It is unclear how many of the accounts belonged to real people, but some of them most likely were real, Jones said.

“If you can get enough people spreading a message, then real people will join in,” he told the Times.

Brookie noted the “longstanding and deep security and economic relations” between India and Russia, saying Moscow would be “looking to countries like India” to abstain from international efforts to isolate it.

After an Indian student was killed in Ukraine during the fighting earlier this month, some of the 20,000 Indian citizens struggling to escape were reportedly subjected to racism, as Ukrainians at the border refused to allow them on trains and buses headed for safety, telling them they would have to walk – reports that may have added fuel to anti-Ukrainian and pro-Russian sentiment in the country.

India is not the only place where Twitter has nuked accounts for alleged inauthentic posting. In the months preceding the 2020 U.S. election, for example, Facebook removed over 10,000 accounts and pages from 13 countries – including a multitude of then-president Donald Trump’s supporters – for just such behavior.

Facebook (now Meta), Twitter, and other major social media platforms have long worked hand in hand with highly politicized think tanks like the Atlantic Council, and Western news agencies, to help them fight “disinformation” online during elections and times of political upheaval.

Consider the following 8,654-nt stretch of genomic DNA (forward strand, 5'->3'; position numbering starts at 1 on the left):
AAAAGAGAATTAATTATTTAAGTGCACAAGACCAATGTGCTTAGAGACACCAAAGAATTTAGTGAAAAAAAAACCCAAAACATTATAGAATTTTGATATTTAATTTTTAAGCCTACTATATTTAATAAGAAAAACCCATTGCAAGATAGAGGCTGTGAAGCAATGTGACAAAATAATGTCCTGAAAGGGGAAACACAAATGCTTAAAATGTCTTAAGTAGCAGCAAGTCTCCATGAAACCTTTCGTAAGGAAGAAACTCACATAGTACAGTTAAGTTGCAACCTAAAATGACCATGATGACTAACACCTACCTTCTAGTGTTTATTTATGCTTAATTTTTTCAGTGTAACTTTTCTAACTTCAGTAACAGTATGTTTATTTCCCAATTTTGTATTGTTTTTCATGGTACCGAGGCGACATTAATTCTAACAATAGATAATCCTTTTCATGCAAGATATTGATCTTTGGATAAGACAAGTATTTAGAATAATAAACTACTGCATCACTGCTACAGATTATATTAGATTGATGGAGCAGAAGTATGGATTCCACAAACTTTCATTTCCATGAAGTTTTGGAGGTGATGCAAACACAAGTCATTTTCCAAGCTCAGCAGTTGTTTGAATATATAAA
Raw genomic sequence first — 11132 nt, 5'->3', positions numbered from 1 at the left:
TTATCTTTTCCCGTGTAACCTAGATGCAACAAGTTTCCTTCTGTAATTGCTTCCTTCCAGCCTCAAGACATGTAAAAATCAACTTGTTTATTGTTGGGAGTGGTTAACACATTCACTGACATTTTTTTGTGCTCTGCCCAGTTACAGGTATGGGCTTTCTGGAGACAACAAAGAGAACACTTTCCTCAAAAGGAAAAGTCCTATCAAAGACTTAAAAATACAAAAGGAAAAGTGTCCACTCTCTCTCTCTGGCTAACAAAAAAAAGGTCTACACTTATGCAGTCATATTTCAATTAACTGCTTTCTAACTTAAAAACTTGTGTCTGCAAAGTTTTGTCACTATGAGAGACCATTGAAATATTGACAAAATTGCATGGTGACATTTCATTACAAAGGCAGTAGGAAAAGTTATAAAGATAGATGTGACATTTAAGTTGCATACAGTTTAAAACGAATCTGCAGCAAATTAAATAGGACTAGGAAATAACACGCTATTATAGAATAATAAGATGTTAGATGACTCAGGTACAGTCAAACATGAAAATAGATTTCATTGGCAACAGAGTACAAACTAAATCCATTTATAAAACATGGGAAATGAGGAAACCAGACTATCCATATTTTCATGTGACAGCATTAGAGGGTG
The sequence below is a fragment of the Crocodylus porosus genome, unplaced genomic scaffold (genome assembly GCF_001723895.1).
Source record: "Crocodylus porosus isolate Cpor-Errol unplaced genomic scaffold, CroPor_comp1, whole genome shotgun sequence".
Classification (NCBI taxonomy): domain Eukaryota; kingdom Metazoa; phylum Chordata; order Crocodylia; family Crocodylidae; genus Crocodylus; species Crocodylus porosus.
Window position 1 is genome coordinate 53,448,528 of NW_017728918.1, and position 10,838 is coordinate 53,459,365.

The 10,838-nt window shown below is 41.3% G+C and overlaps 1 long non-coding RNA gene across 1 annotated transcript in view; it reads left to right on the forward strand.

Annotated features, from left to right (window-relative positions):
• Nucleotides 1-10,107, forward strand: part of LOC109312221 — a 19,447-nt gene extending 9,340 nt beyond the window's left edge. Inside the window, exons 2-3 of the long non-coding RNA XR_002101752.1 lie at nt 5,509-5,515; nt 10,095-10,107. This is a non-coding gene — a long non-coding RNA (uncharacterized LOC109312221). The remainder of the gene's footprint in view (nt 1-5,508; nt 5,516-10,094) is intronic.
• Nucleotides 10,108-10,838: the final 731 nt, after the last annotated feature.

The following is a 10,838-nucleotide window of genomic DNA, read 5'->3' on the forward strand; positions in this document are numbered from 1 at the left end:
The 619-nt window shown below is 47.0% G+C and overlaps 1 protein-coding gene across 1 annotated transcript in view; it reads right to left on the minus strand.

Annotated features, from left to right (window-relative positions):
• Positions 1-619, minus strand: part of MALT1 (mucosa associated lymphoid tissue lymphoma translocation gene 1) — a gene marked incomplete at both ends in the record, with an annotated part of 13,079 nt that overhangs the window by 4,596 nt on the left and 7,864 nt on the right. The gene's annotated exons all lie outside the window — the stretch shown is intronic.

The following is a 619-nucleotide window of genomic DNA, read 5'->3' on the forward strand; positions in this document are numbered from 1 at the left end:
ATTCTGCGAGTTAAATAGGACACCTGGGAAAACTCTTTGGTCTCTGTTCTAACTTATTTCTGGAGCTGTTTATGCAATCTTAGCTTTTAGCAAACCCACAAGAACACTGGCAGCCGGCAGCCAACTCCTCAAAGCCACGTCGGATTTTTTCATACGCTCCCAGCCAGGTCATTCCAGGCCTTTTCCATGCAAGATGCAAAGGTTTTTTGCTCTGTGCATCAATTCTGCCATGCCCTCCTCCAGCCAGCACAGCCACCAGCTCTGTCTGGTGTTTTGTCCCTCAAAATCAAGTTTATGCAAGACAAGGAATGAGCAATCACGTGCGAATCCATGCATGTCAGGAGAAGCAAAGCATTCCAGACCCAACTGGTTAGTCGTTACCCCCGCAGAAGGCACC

US Ramps Up Imports Of Banned Russian Oil

The volume of Russian oil imports by the U.S. has increased by 43% from March 19 to 25 compared to the previous week, according to a new report by the US Energy Information Administration (EIA). Data showed the US imported up to 100,000 barrels of Russian crude per day.

Imports had been suspended during the week of February 19 to February 25. However, in early March, the weekly supply of Russian oil reached its maximum value in 2022, amounting to 148,000 barrels per day.

The ramp up comes despite U.S. President Joe Biden’s signing of an executive order on March 8, banning energy imports from Russia and new investment in the Russian energy sector. The U.S. Treasury has set a deadline for the completion of transactions for the import of oil, oil products, LNG, and coal from Russia into the country until April 22.